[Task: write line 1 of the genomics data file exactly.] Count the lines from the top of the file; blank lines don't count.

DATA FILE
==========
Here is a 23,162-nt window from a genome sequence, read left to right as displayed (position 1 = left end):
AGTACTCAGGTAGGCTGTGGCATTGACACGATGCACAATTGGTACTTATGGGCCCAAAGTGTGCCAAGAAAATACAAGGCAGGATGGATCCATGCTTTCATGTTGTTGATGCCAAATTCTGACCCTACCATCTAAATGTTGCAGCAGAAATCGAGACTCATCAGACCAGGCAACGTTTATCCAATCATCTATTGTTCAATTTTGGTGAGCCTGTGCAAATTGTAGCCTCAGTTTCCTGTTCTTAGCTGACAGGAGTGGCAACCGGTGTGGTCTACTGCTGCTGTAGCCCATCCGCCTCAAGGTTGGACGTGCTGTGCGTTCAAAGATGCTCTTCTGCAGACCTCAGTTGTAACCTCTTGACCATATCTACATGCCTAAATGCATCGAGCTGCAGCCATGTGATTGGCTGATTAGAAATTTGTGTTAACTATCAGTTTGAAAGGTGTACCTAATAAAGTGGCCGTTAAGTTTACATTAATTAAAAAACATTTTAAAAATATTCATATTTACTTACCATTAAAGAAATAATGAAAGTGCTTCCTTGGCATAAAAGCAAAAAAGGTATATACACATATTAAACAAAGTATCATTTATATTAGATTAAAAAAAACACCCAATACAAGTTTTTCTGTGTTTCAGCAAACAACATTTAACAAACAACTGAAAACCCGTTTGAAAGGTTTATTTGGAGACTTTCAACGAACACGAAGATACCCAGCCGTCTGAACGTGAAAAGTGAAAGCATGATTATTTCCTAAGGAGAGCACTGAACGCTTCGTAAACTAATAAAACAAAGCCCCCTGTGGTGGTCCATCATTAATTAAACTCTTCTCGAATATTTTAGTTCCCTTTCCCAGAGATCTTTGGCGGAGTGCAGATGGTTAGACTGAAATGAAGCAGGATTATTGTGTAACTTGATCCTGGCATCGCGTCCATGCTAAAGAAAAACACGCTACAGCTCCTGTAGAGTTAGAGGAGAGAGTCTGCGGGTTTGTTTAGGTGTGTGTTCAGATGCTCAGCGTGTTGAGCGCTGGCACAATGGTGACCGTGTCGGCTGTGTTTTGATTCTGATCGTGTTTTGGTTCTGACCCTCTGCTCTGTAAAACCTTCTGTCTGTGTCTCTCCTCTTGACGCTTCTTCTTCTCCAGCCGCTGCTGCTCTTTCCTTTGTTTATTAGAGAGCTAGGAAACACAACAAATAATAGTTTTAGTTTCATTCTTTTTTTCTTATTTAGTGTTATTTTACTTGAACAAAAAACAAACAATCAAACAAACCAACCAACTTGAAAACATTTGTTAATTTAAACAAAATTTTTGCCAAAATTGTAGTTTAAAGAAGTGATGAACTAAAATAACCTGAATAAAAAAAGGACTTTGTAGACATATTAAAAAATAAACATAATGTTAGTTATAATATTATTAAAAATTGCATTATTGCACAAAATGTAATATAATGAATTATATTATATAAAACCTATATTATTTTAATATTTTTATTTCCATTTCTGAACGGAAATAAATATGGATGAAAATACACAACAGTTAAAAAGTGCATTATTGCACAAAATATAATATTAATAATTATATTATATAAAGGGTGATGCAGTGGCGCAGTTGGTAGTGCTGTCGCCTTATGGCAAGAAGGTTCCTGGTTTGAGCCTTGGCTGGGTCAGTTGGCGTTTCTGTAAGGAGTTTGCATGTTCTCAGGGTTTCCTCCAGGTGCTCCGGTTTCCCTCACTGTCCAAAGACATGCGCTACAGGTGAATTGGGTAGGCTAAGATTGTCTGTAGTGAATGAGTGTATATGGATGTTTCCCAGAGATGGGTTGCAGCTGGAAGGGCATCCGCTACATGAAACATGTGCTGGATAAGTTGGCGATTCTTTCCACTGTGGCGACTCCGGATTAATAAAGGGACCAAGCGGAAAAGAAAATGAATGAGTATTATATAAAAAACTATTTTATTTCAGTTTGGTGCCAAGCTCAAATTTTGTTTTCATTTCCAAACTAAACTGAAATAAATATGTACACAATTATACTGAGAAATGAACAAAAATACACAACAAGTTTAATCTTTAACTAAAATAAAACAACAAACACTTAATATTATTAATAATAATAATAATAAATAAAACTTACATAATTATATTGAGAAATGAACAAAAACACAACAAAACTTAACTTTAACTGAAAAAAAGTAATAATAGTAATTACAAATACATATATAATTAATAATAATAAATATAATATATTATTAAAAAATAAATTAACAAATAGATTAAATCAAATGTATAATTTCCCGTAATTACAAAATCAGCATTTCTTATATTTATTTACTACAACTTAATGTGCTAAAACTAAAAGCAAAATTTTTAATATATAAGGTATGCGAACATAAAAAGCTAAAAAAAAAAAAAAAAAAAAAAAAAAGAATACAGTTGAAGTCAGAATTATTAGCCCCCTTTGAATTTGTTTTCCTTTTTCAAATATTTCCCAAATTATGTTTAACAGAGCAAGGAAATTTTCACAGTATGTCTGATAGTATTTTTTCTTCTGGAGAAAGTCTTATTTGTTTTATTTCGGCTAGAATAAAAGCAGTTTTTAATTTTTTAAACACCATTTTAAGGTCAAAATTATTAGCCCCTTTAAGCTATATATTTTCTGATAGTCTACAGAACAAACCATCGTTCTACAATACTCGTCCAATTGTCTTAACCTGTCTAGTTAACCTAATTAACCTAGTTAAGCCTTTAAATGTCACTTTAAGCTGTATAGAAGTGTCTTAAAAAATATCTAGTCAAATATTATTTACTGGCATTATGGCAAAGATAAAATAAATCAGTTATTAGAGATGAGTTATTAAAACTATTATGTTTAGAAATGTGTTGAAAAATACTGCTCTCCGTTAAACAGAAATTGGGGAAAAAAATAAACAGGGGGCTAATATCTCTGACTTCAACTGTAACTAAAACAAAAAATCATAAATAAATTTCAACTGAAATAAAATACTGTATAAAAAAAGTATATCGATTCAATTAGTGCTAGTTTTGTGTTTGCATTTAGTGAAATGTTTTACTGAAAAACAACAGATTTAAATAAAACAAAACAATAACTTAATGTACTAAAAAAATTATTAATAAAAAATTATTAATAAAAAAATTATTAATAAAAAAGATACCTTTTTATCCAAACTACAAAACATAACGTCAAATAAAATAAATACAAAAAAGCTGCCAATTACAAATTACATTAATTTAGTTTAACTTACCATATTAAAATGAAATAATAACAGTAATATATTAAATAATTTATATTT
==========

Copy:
Here is a 23,162-nt window from a genome sequence, read left to right as displayed (position 1 = left end):